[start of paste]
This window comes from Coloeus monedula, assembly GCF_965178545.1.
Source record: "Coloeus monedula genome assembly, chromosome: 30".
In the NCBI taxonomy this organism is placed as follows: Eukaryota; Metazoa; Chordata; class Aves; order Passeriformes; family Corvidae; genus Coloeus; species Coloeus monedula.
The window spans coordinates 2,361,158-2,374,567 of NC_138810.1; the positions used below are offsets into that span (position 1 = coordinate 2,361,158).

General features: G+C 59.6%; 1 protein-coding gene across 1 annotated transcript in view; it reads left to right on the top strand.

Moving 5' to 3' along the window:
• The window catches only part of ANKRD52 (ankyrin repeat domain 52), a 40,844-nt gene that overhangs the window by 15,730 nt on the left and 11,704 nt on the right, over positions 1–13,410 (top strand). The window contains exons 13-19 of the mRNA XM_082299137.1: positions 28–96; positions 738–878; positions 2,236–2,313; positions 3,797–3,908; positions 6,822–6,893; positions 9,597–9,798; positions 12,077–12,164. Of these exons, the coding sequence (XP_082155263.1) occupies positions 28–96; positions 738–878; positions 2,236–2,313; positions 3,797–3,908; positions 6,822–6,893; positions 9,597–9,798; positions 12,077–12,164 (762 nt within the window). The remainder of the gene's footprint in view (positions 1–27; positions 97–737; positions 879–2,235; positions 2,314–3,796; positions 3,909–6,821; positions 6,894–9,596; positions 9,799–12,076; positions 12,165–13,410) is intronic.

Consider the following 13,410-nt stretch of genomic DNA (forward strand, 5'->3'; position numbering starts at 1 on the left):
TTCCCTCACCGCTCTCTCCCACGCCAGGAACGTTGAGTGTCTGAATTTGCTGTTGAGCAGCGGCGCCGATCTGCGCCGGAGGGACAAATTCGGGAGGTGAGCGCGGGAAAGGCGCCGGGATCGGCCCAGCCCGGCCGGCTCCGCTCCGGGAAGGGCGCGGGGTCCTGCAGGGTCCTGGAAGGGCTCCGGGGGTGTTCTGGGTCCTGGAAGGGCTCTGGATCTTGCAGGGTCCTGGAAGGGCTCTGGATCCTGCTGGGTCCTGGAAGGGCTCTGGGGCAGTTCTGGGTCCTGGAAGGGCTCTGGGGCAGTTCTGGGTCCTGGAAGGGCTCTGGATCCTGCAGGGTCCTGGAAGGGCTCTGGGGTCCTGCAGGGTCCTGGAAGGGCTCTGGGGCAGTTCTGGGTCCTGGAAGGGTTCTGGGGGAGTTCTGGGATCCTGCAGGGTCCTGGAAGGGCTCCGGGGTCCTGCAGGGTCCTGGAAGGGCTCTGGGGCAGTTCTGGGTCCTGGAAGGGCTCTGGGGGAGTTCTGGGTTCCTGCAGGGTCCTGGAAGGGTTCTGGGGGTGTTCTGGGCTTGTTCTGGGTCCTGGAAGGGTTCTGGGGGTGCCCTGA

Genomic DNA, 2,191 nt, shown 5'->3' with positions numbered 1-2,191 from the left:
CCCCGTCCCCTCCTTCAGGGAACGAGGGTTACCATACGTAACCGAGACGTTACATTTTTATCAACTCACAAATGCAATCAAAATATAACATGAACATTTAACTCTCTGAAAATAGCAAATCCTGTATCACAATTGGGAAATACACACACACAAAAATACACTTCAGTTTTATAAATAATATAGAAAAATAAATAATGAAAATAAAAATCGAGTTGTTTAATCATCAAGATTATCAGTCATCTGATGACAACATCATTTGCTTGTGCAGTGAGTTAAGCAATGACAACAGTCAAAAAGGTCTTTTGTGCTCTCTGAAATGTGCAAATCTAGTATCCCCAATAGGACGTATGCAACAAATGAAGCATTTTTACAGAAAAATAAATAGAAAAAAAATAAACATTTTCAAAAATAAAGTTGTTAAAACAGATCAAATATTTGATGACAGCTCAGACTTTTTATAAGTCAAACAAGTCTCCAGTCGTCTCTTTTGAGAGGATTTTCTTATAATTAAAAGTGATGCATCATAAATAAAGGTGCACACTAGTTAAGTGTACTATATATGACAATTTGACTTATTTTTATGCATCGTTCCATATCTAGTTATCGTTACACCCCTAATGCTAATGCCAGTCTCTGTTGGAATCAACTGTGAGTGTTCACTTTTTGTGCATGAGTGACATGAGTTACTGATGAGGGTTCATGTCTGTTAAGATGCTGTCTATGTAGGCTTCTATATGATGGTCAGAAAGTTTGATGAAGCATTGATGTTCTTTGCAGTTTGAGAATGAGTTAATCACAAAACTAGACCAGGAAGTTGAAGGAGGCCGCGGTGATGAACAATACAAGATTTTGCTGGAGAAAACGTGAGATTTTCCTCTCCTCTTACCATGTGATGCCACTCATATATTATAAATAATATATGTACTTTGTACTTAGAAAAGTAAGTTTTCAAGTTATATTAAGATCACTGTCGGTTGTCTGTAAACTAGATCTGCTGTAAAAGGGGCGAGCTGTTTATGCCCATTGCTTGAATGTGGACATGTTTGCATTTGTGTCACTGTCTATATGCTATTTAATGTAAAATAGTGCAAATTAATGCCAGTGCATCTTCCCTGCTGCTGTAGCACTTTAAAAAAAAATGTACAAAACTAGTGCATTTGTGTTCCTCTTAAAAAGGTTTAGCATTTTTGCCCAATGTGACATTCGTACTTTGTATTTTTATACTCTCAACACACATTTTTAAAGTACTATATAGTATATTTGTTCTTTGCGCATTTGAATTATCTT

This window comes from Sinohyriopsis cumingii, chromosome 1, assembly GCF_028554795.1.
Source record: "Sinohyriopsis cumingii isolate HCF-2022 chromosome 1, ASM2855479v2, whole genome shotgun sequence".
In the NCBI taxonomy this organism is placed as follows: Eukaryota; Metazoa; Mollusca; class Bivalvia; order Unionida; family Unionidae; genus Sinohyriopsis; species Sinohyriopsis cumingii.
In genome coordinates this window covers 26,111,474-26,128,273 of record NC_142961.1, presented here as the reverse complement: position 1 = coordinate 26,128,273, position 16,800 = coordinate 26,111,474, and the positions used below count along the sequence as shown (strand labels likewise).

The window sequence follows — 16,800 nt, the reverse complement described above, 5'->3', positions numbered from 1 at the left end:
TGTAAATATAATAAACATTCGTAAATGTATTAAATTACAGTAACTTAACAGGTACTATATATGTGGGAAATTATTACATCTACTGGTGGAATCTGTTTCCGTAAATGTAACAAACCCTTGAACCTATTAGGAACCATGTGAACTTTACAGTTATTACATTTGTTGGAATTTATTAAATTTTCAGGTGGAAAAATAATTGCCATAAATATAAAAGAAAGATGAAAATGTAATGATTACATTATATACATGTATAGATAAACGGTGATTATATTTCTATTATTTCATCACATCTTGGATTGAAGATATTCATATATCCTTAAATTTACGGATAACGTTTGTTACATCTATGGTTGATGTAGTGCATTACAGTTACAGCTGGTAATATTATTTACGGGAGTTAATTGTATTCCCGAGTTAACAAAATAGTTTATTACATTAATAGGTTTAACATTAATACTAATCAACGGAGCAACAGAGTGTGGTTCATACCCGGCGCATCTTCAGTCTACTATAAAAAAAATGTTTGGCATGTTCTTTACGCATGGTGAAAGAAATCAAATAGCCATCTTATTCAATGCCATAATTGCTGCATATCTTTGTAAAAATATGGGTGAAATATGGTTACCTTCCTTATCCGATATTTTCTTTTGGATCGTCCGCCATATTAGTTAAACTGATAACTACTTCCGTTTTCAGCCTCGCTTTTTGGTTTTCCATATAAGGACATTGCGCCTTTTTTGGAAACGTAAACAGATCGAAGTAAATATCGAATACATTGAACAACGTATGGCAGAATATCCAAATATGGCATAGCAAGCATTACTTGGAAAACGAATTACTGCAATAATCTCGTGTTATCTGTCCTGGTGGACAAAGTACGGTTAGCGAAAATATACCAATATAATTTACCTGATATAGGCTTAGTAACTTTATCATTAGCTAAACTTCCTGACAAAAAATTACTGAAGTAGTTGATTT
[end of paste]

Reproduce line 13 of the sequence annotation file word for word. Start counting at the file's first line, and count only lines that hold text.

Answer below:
Source record: "Sinohyriopsis cumingii isolate HCF-2022 chromosome 1, ASM2855479v2, whole genome shotgun sequence".